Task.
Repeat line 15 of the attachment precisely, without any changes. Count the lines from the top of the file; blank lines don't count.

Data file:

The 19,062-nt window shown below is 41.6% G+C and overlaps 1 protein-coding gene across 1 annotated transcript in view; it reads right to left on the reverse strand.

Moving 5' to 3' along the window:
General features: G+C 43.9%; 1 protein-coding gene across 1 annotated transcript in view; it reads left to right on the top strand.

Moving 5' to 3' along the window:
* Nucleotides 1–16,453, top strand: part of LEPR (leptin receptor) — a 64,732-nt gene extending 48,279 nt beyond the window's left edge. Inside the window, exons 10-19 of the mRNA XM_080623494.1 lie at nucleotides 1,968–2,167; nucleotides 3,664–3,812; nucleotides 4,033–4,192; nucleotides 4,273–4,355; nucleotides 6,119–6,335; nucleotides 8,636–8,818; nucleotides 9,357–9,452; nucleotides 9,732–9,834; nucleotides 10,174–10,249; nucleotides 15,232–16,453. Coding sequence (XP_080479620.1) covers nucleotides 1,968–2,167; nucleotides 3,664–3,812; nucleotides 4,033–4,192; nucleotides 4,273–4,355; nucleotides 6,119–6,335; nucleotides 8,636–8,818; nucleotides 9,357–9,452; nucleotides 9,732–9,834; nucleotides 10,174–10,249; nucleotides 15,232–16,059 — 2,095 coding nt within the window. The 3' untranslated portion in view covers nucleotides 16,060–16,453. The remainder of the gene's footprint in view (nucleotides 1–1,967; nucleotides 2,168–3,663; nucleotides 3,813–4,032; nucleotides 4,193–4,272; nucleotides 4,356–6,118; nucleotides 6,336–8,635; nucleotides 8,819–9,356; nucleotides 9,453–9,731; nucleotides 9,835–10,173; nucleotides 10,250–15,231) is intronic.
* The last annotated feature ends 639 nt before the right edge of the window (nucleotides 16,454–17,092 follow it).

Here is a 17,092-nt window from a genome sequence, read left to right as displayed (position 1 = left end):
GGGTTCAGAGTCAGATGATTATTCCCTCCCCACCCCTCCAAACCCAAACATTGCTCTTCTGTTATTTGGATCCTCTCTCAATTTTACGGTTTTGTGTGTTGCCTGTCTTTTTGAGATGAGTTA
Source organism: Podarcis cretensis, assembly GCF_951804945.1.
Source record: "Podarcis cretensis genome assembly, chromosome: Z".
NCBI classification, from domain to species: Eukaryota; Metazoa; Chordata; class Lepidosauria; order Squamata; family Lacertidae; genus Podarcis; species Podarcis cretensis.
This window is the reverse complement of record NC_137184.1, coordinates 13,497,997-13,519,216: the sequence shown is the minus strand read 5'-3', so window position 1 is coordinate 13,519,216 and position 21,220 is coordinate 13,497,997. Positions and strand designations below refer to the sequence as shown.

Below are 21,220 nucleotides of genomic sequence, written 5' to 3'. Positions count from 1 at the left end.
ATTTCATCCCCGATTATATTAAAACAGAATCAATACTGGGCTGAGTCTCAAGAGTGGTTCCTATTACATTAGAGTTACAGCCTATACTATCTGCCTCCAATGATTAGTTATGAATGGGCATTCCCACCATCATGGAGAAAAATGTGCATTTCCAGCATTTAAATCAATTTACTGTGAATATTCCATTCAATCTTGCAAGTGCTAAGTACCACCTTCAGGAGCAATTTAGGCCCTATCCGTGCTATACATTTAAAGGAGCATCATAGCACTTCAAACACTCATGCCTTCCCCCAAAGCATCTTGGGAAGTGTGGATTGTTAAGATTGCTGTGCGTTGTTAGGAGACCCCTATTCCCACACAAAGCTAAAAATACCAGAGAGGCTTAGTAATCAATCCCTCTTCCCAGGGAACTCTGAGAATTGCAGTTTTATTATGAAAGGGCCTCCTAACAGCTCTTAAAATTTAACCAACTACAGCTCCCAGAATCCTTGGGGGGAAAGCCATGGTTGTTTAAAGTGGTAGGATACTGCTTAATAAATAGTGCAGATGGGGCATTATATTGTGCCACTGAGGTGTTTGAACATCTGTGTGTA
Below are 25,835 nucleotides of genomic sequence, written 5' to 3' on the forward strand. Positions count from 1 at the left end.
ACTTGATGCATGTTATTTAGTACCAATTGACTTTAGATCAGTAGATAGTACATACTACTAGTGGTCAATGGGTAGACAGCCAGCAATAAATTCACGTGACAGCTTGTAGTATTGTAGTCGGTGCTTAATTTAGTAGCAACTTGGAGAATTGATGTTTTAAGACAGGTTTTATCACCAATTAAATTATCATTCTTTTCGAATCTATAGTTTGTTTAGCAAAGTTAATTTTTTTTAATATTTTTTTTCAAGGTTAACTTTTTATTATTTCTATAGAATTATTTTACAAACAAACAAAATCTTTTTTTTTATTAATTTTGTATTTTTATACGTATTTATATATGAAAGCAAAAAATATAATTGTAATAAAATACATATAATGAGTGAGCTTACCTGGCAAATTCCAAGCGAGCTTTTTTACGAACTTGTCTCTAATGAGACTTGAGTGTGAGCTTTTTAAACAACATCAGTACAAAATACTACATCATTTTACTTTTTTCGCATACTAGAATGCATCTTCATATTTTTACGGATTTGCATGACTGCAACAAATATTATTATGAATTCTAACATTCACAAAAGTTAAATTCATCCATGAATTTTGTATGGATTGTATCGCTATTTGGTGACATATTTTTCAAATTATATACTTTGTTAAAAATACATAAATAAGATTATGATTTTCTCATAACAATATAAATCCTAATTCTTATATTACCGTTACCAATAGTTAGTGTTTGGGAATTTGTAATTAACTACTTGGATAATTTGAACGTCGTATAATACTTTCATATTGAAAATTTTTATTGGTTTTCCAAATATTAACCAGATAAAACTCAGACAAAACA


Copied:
Below are 25,835 nucleotides of genomic sequence, written 5' to 3' on the forward strand. Positions count from 1 at the left end.